Africa-wide consultation on AfDB’s new Integrated Safeguards System

13/04/2012
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First regional consultation shows AfDB’s commitment to environmental and social sustainability

The African Development Bank (AfDB) has embarked on a consultation exercise across Africa on its proposed Integrated Safeguards System (ISS).  It is conferring with governments and representatives of civil society and the private sector.

Five regional consultation sessions are planned.The first session was held in Nairobi between 11 and 13 April 2012, covering the East Africa region.The AfDB’s resident representatives and associated AfDB staff in the region also attend the consultations, bringing their operational experience and knowledge of country systems to bear in order to harmonize and align them with AfDB policies and procedures.

Revising and improving the AfDB’s environmental and social safeguards policies and procedures will ensure the sustainability of its interventions in favour of the economic and social development of the people in the regional member countries. The proposed Operational Safeguards (OS) have already benefitted from extensive internal consultations with AfDB staff.

The AfDB has also consulted with its international partners and other multilateral finance institutions.  Preliminary drafts of the ISS were presented to key international organizations, such as the Bank Information Center in the USA, the World Wildlife Fund for Nature, Conservation International, the International Trade Union Commission and the World Bank. Their comments and suggestions were incorporated in the draft which was submitted to the AfDB Boards and management and subsequently disclosed.

The current draft of the ISS and the related OS draft have been presented to, and peer reviewed by, the Multilateral Finance Institutions’ Working Group on Environment in December 2011 in Thessaloniki, Greece, in particular by the World Bank.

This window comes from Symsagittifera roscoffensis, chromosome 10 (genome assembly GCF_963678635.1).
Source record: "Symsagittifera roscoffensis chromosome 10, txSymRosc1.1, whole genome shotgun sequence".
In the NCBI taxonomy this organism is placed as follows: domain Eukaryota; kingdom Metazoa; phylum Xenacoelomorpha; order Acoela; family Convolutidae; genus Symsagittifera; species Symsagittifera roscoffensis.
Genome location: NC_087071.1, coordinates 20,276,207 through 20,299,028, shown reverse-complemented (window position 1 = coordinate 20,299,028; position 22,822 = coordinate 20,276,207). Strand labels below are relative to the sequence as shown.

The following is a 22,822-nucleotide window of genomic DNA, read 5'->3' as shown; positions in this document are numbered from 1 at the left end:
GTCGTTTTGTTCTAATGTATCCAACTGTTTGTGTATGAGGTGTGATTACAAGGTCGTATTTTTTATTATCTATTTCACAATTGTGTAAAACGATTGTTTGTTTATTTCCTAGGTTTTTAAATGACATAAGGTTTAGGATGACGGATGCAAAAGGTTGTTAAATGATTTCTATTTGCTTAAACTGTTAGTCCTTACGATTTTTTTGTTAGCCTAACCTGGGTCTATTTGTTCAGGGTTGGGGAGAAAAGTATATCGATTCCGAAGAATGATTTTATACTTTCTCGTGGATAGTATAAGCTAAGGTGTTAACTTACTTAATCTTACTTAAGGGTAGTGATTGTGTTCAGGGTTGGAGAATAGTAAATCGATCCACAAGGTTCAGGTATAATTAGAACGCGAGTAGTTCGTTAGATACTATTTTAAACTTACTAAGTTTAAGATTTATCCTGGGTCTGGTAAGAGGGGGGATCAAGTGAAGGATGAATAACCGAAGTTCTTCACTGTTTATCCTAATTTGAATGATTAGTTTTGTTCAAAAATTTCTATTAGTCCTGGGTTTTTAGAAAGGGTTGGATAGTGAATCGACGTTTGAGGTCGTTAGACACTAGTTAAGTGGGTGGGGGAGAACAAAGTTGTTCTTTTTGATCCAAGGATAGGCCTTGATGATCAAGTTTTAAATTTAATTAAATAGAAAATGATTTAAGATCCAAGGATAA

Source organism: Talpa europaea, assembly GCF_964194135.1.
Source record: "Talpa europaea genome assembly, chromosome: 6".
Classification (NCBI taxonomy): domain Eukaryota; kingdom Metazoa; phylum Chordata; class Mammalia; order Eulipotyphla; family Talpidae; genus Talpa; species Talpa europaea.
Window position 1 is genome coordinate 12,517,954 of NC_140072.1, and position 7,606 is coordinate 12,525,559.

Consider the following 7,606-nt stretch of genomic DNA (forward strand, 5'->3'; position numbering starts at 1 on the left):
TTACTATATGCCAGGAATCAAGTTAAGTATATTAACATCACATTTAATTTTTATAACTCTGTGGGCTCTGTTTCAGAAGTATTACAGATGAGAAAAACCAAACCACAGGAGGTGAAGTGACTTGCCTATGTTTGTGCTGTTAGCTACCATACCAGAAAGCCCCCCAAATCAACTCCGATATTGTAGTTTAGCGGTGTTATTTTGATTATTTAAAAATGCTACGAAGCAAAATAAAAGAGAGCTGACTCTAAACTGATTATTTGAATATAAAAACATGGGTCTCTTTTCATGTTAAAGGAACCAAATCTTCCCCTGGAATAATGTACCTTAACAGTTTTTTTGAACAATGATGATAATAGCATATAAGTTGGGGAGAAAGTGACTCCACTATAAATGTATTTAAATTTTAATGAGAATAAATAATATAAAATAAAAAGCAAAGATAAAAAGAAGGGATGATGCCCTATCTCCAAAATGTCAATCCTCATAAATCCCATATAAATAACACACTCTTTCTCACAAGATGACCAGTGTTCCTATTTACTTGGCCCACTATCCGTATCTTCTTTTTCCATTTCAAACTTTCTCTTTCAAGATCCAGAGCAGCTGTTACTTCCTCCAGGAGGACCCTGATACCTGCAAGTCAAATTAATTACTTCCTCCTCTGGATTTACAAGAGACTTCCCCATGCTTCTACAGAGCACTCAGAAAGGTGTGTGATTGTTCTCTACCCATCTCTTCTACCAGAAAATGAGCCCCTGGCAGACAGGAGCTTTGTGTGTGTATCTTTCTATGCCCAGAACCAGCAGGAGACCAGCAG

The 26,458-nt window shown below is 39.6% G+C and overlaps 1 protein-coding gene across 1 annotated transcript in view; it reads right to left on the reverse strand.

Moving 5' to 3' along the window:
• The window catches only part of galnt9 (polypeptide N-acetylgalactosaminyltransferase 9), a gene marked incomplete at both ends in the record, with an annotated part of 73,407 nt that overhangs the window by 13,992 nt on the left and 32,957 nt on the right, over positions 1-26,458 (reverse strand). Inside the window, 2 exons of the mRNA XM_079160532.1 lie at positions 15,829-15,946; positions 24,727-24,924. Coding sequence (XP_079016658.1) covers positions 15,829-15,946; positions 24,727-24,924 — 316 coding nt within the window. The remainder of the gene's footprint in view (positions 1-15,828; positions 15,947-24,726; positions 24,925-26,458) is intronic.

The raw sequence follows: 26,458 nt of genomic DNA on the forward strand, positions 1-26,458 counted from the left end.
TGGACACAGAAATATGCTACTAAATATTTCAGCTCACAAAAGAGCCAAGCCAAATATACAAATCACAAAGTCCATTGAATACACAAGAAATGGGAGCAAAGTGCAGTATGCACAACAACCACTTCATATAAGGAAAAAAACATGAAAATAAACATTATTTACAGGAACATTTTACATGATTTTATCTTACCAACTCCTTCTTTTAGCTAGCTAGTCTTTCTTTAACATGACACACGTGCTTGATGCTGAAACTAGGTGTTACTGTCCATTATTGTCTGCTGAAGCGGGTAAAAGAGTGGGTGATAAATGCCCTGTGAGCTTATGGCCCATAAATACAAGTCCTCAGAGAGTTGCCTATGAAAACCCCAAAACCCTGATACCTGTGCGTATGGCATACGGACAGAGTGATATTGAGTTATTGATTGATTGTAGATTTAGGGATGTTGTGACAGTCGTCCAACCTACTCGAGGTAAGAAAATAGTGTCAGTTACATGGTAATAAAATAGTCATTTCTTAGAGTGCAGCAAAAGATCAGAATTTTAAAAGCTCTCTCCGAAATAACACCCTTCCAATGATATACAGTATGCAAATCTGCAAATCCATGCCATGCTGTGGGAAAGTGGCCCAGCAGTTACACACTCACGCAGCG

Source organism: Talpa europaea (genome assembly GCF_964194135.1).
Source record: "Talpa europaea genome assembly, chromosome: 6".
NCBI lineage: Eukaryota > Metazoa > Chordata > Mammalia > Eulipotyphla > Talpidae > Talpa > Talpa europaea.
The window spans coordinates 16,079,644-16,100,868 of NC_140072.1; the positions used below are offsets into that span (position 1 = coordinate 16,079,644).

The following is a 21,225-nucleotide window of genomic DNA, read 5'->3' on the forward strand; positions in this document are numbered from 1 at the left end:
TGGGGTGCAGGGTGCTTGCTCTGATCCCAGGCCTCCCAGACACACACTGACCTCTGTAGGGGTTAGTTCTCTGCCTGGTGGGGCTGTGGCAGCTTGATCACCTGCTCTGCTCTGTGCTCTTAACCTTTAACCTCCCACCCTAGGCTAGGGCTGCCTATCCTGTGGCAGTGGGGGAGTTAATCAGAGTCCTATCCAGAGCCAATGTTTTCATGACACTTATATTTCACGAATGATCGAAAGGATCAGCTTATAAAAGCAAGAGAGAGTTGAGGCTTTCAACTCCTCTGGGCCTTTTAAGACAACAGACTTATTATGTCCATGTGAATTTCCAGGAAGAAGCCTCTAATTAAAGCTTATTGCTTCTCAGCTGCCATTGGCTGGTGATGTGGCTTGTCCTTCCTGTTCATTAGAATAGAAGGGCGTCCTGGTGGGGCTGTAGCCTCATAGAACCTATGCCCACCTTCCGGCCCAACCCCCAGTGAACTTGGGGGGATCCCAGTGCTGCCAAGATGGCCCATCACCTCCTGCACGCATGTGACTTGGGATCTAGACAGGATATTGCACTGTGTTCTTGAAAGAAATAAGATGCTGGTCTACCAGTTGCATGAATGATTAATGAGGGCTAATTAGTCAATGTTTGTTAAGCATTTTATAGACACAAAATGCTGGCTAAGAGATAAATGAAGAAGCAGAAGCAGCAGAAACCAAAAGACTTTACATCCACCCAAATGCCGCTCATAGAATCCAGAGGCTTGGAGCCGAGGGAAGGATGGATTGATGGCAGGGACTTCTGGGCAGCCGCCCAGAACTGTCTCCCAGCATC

Given its mandate related to Africa’s sustainable development, the AfDB needs to account for ecological implications and their impacts on social conditions and livelihoods of populations. This is the major reason why the AfDB has paid particular attention to transparent and inclusive preparation, as well as coordinated implementation of the revision of the safeguards policies and procedures.

The first day of the Nairobi consultation was devoted to presentations on the process and approach in developing the ISS, and on the principles which governed the selection of the OS during plenary sessions.  Breakout sessions were organized on the second and third day to present in detail and discuss the five proposed Operational Safeguards on Environmental and Social Assessment, Involuntary Resettlement, labour conditions, pollution control, and biodiversity and ecosystem services.   

Mr Gabriel Negatu, Director of the Regional Resource Center of the East Africa Region (EARC), chaired the first day. In his opening and keynote address he emphasized that this is the “perfect time to engage with all stakeholders and let the word harmonization go out” as he called the various stakeholder groups to contribute ideas that will strengthen the applicability of the system to their own countries and communities.